Production Control: Importance, Steps, & Example

Production control is an essential part of production management. With this simple guide, discover its meaning, importance, and steps on how to integrate this technique into your business strategy.

control de producción

What is Production Control?

Production control is the process of overseeing, managing, and controlling the tasks involved in producing goods or services. It uses different control techniques with the aim to meet production targets on schedule and according to the set quality. The main goal of production control is to ensure that all resources and manpower available are utilized in the best way possible to achieve optimum performance in the production system.


The success of business operations heavily depend on the practices and standards being followed. A best practice for quality control and quality assurance, integrating production control into the businesses strategy can help increase production efficiency. Additionally, below are a few other reasons why you should implement production control as a business process:

  • Ensure equipment and product quality – Optimizing production processes helps proactively identify bottlenecks in the procedure including equipment that prevents businesses from operating normally. A good production control technique ensures that targeted outputs are met, right on schedule, and according to standards.
  • Regulate inventory control – An efficient production control system helps businesses manage inventory better. This enables inventory managers to purchase materials accurately and avoid discrepancy in the number of stocks.
  • Increase productivity – Utilizing production control techniques lessens unproductive time spent by employees. When equipment is in a good condition and production schedules are right on track, manufacturing targets are fulfilled efficiently.
  • Lower production costs – Appropriately-designed production controls and techniques, along with the assurance of efficient equipment, ability to effectively manage inventory, and increased employee productivity—all these can lead to major cost savings for businesses.
  • Improve customer experience – All the above-mentioned importance and benefits not only help businesses internally, they also translate to an enhanced customer experience. An organization’s reputation strengthens when final products consistently meet customer expectations.

4 Steps in Production Control

The steps considered in the production control system can vary per specific industry or business. However, it should involve the following major stages that also relates to the whole process of production planning and control:


1. Routing

Routing is the first step of production planning and control. This part of the process involves defining the path of the operation from start to end. It should specify all the raw materials needed, resources such as labor and machine, the targeted quantity, and the place of the production.

The main goal of routing is to identify the most efficient and cost-effective sequence in the process of manufacturing the goods.

2. Scheduling

As the name suggests, the scheduling step is the production part where all the time-related conditions are stated. It should arrange the manufacturing schedule in order of priority, and include the start and end date of each task involved in the operations.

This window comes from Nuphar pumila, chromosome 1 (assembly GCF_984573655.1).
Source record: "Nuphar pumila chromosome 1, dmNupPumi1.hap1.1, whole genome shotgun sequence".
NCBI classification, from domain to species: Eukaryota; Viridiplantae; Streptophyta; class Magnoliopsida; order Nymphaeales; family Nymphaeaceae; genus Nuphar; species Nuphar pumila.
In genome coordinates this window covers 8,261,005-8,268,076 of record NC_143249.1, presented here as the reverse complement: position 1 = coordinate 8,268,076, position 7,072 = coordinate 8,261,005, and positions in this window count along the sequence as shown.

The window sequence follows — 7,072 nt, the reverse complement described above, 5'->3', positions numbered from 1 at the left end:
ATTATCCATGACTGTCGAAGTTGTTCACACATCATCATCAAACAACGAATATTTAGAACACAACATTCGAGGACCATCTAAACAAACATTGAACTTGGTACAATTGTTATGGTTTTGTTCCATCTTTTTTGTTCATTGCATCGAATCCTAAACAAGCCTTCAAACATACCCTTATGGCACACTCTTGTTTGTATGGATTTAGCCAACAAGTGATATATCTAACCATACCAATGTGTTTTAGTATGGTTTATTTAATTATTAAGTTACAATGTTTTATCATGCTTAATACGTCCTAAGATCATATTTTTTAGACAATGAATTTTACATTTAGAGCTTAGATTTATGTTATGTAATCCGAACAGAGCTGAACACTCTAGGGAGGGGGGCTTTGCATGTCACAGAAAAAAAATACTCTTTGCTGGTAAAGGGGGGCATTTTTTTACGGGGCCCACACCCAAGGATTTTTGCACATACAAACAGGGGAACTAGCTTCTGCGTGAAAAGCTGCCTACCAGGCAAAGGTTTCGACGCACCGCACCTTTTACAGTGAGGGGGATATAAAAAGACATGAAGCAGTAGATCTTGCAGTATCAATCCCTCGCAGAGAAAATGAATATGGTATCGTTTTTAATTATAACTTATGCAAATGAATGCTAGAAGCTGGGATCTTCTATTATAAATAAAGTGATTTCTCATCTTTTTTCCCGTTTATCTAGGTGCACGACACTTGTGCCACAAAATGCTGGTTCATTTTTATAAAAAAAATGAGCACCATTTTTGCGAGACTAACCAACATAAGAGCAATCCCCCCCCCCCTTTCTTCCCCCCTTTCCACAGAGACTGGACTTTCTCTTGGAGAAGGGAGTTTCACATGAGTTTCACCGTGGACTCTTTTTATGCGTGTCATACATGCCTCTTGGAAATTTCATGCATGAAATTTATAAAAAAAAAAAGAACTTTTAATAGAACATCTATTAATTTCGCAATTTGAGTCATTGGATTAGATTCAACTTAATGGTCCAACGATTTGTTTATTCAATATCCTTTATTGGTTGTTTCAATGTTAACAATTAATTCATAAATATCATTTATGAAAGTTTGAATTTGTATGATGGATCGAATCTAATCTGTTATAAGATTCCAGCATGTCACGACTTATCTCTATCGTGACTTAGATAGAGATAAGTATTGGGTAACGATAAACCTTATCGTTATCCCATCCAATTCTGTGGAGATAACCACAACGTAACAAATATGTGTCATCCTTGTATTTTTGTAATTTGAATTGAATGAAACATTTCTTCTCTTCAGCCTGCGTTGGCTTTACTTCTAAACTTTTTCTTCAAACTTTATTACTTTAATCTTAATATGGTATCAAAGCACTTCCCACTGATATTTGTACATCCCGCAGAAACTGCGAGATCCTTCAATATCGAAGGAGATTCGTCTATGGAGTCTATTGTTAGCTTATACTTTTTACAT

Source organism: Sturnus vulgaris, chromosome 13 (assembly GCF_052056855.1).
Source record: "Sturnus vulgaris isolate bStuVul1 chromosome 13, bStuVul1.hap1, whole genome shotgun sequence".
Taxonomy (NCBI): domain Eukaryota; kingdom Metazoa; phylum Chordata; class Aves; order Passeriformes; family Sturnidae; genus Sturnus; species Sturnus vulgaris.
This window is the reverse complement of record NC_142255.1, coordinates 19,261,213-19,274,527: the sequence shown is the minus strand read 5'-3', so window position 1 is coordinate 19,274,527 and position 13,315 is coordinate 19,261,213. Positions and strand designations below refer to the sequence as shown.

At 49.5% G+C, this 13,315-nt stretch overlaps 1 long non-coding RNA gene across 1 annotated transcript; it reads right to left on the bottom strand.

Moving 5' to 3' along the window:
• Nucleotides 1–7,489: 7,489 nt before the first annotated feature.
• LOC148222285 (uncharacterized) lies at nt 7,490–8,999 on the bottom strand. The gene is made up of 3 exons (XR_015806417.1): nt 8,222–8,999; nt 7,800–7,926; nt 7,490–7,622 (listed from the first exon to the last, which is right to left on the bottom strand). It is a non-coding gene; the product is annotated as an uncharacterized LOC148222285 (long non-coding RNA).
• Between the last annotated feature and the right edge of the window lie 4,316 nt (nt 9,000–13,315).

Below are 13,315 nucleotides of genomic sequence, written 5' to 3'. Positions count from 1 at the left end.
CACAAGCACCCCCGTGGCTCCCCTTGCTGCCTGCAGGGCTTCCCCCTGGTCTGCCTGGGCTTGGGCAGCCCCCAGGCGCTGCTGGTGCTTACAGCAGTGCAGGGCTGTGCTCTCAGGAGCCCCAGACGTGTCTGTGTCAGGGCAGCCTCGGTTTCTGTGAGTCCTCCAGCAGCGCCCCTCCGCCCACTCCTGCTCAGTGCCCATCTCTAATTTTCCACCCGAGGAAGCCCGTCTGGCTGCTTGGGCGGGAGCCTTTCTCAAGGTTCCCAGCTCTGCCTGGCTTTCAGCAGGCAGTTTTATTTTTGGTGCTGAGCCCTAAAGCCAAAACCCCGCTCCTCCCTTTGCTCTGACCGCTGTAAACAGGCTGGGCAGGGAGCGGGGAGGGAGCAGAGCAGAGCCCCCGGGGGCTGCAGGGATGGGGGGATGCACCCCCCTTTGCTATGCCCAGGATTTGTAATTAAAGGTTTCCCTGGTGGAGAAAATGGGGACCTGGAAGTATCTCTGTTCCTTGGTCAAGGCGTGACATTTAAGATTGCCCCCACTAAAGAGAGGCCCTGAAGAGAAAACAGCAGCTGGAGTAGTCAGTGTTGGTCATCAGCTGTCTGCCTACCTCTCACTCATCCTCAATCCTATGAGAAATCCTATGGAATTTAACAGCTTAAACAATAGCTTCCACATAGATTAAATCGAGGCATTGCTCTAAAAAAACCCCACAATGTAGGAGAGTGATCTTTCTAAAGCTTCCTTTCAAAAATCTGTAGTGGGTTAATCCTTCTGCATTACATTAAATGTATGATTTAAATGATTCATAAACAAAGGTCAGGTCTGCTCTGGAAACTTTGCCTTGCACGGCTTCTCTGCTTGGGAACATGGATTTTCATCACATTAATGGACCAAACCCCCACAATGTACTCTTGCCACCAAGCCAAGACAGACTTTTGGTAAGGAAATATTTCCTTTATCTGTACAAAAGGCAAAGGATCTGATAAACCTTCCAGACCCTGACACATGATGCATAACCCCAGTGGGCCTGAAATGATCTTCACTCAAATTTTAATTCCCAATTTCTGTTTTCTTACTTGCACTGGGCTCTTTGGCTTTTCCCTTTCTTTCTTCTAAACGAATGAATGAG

Scheduling is considered as the time-table of the production process.

3. Dispatching

The third step, dispatching—is the stage where actual production is started; it implements the activities indicated in the routing and scheduling stages.

Dispatching can be classified as either centralized—where orders are provided by a specific authority; or decentralized—where instructions are issued by all involved business units.

4. Follow-Up

Follow-up evaluates the effectiveness of the whole production control system. In this step, bottlenecks, delays, and inefficiencies are identified and addressed. Follow-up is also the part where production managers compare the final production result against the predicted schedule and product quantity.

Follow-up allows businesses to determine whether the process can still be improved with the goal of achieving greater manufacturing output in the production.

5. Inspection

Inspection is not an official step of the production control process but performing regular or random audits is sometimes necessary to ensure that internal best practices and industry standards are consistently complied with.

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Production Control Example

Company ABC, a major electronic gadget producer based in San Francisco, has recently seen an influx of consumer demand for their flagship mobile product. According to the inventory records, the demand for the product, paired with international supply chain disruptions, forecasts product supply shortage by the end of the year if the issue is not properly addressed.

Because of this, product managers and manufacturing managers of Company ABC quickly optimized their production control techniques. Aside from immediately consulting their backup plans for secondary and tertiary material suppliers, they also recognized the need to hire additional people to avoid manpower shortages from further affecting their manufacturing schedule.

Random inspections are also conducted throughout the succeeding months to ensure an accurate product quality and product quantity.

Jaydee Reyes
Article by
Jaydee Reyes
Jaydee Reyes is a content writer and researcher for SafetyCulture. Her six-year experience in the field of data research and media monitoring adds expertise and quality to her work. She is also a champion of leveraging technology to promote a culture of safety in workplaces around the world. As a content specialist, she aims to help companies adapt to digital changes through interesting and informational articles.